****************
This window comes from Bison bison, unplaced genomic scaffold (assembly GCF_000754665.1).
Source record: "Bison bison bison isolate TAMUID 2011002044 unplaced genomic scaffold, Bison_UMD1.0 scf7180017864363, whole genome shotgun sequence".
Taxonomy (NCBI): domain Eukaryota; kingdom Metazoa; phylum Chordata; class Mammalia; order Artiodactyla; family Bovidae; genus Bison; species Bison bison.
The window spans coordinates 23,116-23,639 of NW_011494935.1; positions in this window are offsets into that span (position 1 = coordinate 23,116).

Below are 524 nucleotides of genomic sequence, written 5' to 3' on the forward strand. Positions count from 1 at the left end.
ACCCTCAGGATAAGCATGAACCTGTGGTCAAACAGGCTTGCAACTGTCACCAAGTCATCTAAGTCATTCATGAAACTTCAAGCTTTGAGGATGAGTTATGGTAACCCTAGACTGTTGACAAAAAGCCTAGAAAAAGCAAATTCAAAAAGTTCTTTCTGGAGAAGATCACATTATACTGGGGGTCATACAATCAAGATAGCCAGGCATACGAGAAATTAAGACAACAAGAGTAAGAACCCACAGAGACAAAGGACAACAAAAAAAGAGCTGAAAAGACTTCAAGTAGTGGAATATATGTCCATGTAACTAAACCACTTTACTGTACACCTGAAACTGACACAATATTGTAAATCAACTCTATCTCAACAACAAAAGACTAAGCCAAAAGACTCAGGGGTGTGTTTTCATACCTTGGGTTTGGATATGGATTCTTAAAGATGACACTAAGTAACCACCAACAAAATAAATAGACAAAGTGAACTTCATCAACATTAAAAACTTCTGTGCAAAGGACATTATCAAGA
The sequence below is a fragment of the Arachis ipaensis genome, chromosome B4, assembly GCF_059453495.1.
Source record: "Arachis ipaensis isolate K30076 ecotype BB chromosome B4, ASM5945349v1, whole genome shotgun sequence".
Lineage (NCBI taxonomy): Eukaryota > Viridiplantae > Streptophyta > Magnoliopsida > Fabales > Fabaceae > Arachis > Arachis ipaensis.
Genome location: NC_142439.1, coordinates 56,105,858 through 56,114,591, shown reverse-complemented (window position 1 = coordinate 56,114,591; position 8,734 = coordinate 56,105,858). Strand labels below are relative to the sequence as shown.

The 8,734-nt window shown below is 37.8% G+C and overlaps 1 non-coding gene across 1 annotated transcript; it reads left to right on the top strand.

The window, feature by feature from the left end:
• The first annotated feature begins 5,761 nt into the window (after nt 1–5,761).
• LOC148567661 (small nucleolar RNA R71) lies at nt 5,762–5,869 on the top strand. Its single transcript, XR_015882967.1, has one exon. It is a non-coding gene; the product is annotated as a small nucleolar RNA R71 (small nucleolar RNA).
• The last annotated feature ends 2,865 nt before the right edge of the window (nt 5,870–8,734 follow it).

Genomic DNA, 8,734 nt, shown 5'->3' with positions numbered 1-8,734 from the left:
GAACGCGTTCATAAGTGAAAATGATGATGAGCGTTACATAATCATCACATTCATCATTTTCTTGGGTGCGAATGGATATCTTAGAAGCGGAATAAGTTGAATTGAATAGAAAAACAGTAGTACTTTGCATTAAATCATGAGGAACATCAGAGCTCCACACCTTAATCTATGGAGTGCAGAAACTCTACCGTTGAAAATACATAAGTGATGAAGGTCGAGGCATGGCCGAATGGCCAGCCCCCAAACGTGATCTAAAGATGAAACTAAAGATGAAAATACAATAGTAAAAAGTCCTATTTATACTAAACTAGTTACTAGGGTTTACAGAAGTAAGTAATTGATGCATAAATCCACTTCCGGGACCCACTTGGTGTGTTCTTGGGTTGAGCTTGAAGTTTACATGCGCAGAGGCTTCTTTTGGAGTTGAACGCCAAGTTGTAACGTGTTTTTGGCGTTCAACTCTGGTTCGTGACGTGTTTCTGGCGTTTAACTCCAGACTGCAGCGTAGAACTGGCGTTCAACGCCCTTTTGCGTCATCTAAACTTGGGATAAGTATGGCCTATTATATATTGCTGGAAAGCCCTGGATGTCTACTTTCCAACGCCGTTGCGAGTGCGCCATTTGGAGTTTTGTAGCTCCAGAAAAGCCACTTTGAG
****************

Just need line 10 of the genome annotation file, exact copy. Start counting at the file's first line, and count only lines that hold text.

Genome location: NC_142439.1, coordinates 56,105,858 through 56,114,591, shown reverse-complemented (window position 1 = coordinate 56,114,591; position 8,734 = coordinate 56,105,858). Strand labels below are relative to the sequence as shown.